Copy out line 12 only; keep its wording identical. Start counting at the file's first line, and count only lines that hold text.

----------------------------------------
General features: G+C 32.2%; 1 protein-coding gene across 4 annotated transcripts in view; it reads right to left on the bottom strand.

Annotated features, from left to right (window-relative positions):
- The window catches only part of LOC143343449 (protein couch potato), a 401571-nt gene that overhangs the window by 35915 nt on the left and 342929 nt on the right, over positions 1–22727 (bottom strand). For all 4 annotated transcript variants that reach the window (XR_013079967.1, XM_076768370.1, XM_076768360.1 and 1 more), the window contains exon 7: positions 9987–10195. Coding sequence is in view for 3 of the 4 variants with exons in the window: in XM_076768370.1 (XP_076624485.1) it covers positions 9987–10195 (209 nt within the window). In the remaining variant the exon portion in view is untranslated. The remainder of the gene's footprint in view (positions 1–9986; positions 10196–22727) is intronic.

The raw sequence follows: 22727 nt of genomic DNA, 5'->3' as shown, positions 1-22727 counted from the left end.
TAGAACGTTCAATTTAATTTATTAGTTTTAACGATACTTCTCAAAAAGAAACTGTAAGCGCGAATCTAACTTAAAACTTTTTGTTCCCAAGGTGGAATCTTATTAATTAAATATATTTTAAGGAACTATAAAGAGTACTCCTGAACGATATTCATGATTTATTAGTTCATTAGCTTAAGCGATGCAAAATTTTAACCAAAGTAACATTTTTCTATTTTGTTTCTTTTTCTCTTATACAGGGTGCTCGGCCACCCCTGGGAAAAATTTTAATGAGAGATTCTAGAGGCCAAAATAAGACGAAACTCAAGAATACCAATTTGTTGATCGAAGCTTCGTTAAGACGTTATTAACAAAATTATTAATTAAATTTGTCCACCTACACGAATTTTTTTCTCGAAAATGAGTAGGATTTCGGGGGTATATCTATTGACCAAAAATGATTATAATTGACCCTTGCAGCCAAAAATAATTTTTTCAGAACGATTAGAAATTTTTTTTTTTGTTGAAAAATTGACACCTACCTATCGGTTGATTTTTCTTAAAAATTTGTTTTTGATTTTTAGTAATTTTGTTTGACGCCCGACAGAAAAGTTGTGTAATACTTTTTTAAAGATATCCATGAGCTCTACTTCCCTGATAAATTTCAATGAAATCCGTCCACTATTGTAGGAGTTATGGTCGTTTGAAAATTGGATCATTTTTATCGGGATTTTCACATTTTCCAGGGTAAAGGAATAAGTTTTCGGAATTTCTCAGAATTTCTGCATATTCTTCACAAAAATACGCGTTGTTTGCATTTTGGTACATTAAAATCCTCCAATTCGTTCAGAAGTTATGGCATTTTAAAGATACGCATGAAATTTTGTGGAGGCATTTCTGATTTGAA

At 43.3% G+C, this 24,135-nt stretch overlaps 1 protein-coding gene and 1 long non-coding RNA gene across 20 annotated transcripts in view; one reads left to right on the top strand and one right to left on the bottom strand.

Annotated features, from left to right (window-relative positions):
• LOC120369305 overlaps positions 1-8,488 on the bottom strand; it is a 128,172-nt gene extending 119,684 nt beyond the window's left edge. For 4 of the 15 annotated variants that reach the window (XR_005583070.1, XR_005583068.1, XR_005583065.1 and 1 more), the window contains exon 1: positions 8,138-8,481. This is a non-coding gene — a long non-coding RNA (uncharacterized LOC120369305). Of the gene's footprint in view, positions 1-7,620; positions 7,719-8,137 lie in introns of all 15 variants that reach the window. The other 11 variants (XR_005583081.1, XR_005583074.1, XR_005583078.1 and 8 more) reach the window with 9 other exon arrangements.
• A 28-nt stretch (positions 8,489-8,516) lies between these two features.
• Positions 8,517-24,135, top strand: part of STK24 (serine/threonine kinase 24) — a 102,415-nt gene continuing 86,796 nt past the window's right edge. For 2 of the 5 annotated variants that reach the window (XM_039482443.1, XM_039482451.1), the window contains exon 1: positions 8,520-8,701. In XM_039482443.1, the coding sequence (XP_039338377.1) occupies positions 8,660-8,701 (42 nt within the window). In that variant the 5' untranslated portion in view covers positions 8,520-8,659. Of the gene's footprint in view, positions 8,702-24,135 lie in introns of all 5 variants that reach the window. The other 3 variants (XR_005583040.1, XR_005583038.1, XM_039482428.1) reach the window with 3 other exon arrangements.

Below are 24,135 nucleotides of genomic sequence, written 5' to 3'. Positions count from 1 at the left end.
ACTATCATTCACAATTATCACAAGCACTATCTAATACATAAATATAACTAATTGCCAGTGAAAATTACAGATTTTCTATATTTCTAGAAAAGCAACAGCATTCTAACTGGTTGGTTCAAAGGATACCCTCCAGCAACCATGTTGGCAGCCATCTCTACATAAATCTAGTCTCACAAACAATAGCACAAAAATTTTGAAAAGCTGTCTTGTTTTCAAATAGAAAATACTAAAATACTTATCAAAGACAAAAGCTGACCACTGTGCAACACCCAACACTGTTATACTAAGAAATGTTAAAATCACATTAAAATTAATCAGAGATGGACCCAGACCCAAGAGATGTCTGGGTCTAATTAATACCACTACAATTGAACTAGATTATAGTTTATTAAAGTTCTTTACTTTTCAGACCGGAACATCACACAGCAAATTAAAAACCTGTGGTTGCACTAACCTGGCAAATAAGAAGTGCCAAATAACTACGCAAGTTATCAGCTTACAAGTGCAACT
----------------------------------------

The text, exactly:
ACTATCATTCACAATTATCACAAGCACTATCTAATACATAAATATAACTAATTGCCAGTGAAAATTACAGATTTTCTATATTTCTAGAAAAGCAACAGCATTCTAACTGGTTGGTTCAAAGGATACCCTCCAGCAACCATGTTGGCAGCCATCTCTACATAAATCTAGTCTCACAAACAATAGCACAAAAATTTTGAAAAGCTGTCTTGTTTTCAAATAGAAAATACTAAAATACTTATCAAAGACAAAAGCTGACCACTGTGCAACACCCAACACTGTTATACTAAGAAATGTTAAAATCACATTAAAATTAATCAGAGATGGACCCAGACCCAAGAGATGTCTGGGTCTAATTAATACCACTACAATTGAACTAGATTATAGTTTATTAAAGTTCTTTACTTTTCAGACCGGAACATCACACAGCAAATTAAAAACCTGTGGTTGCACTAACCTGGCAAATAAGAAGTGCCAAATAACTACGCAAGTTATCAGCTTACAAGTGCAACT